Driving the curvy roads of Corsica
I spent 3 weeks on Corsica and I can say that the title of "Island of the Beauty" is simple correct. There is only 1 highway existing south of Bastia with a length of about 15 km.
Additionally there are very few overland connections which are straight forward. About more than 95% of all roads (I do NOT exaggerate!) follow the curves of the landscape without bridges or tunnels resulting in a curve every 100 meter or even more often. If you're driving responsibly you cannot reach a speed higher than 40 km/h on most of all roads.
Corsica has a population problem: Due to the lack of jobs many young people leave this island and come back when they are retired. So most of all farms have been abandoned and the animals have been released into the wild. So behind every bend on a street you can suddenly find yourself in the middle of a herd of half wild goats, sheep, donkeys, cows or pigs which is rather dangerous. Example: A mother cow which has to protect its calf can become really wild. Unfortunately I tested that and I can tell you: Sitting on a motorbike this was really an awkward situation.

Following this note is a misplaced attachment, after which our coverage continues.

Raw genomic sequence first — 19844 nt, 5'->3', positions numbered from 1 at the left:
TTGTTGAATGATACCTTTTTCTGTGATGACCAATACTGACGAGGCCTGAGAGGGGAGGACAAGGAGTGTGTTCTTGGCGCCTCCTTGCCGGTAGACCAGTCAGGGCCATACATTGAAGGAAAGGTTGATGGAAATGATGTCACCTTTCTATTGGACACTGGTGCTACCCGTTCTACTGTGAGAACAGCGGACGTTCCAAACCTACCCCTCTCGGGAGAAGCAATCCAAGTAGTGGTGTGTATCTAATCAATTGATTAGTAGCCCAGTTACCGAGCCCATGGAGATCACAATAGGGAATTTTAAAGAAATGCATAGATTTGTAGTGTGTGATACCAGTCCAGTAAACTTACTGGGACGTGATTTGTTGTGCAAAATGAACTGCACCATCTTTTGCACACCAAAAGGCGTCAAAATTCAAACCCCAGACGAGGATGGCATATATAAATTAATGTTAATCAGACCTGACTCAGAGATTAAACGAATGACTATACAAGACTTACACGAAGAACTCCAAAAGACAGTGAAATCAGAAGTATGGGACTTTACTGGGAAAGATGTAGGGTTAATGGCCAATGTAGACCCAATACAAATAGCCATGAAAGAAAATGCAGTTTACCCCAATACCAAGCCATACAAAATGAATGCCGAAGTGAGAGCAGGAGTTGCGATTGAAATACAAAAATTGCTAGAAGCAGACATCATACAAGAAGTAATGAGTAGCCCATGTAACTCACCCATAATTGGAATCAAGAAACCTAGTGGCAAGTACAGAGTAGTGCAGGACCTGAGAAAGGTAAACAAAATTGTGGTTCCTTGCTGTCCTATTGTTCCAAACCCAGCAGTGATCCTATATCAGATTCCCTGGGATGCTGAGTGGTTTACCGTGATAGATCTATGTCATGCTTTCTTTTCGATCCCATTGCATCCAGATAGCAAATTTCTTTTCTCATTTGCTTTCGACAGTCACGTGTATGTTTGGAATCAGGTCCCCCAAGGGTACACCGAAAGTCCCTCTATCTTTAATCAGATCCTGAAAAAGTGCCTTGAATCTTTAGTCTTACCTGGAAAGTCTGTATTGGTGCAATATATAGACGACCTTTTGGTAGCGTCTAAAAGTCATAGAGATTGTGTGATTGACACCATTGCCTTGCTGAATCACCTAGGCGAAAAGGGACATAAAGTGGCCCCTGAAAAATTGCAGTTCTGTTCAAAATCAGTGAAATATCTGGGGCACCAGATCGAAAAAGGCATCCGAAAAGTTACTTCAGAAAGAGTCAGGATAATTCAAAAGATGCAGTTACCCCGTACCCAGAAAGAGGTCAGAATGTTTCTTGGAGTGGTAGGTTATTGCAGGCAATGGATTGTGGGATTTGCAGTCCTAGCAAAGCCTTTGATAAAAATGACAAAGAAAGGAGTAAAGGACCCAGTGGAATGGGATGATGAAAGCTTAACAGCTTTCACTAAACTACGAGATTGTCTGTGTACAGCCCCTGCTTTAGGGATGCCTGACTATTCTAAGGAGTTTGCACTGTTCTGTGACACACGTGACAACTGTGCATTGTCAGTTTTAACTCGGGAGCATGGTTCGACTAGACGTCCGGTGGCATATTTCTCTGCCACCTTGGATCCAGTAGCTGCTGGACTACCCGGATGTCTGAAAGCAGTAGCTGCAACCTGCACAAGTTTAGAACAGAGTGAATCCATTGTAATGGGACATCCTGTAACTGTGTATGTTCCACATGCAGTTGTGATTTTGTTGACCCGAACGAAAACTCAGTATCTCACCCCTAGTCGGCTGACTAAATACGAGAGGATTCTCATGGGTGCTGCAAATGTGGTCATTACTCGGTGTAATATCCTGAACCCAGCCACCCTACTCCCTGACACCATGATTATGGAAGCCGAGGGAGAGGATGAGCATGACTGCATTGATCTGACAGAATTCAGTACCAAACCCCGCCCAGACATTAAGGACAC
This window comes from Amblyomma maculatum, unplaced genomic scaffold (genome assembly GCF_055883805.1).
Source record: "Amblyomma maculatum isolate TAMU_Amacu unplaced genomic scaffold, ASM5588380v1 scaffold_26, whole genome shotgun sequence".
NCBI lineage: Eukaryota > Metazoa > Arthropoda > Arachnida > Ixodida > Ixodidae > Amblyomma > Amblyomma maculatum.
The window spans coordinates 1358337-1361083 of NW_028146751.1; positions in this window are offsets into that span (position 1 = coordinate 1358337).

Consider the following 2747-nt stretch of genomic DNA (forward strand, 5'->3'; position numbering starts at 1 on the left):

Additional remark on the pavement of the streets: asphalt is a mixture of bitumen and gravel. Producing the asphalt for the street often the local stones have been grained resulting that the pavement of the street has three different colors: green, red or gray. There is a variety of the gray asphalt: When the workers used granite and if there is a clear sky the pavement glimmers as if the street is paved with billions of diamonds - an absolute fantastic experience which has the ability to distract you from the actual traffic.
Text provided by: Michael Spannlang (Austria)